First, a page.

• Foster Care

    `Primarily aimed at adoptive parents, but of considerable use to foster carers of young children, this publication approaches attachment and developmental issues arising when even the smallest child is in your care. Extremely well researched, it offers practical, sensitive guidance through the dark areas of separation, loss and trauma in early childhood. It reassures that no problem faced as a result of your child's early experiences is insignificant or undeserving of a solution. Neither is the reader patronised by assumptions that some matters should already be common knowledge. Archer sets out purposefully to encourage confidence and thereby to enable enjoyment of the young life in your care, confessing this to be the book she herself would have welcomed 20 years ago.'
  • Professional Social Work

    `This book is written by a parent who has direct experience of the difficulties that very young children can present to their new parents. The seven chapters are eminently readable and offer very useful methods of helping to understand and work to alleviate the hurt felt by very young children who have been or are in the process of being transferred to new permanent situations, whether by adoption or fostering. The chapters are not loaded with references for the reader to wade through, although the information is provided at the back of the book, along with a no-nonsense, very understandable glossary of the jargon (which has been kept to a minimum anyway). The style of the writer made me feel able to grasp immediately what she was trying to explain, with the illustrations involving the family of hedgehogs bringing the sensitivity of the content alive for me. The sense of intimacy in the book made me want to read more. It offers new parents and professionals everywhere a practical guide in a delightful, sensitive, and above all, informative way. I thoroughly recommend it and will go out and buy the next companion book "Tykes and Teens".'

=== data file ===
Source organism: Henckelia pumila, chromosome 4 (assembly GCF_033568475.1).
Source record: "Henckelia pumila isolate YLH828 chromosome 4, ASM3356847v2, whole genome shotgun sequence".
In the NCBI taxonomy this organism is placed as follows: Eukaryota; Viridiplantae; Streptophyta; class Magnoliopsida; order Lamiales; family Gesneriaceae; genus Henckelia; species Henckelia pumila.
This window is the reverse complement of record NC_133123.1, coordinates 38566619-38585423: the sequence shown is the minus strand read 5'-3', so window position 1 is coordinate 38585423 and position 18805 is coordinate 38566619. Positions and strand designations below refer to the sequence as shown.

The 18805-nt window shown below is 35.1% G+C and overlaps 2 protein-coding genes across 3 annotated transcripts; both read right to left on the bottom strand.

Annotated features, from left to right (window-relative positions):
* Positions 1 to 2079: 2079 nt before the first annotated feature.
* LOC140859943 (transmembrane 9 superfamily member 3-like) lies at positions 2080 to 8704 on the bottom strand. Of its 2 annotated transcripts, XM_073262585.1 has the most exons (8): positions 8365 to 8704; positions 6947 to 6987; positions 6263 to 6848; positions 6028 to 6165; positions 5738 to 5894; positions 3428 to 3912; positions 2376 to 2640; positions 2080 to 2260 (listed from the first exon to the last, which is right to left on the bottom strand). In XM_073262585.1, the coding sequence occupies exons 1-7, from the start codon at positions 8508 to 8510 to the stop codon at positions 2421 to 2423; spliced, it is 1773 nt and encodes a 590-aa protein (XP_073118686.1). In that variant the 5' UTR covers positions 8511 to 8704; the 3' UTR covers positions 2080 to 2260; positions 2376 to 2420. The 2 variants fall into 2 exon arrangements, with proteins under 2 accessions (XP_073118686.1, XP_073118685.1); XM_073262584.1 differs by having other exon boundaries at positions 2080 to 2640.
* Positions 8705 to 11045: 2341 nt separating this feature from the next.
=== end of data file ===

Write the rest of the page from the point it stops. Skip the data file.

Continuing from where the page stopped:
• from the Foreword by Dr Vera Fahlberg

    `A "must have" book for both adoptive parents and for those professionals who help adoptive families forge new family ties…the author, herself an adoptive parent, addresses a wide variety of very complex topics with a marked sensitivity to the varying needs of children who may have had a wide range of early life experiences. Although in general the text is easy to read and understand, there is a glossary for those who might be unfamiliar with some of the terminology. References are made to well established issues as well as to some of the newer research on the impact of early abuse and neglect on brain development. I particularly appreciated the special focus on identifying abnormal arousal patterns and helping the child with these. Parents and professionals alike will value the specific ideas provided for coping with problem behaviours and for building closer family ties.'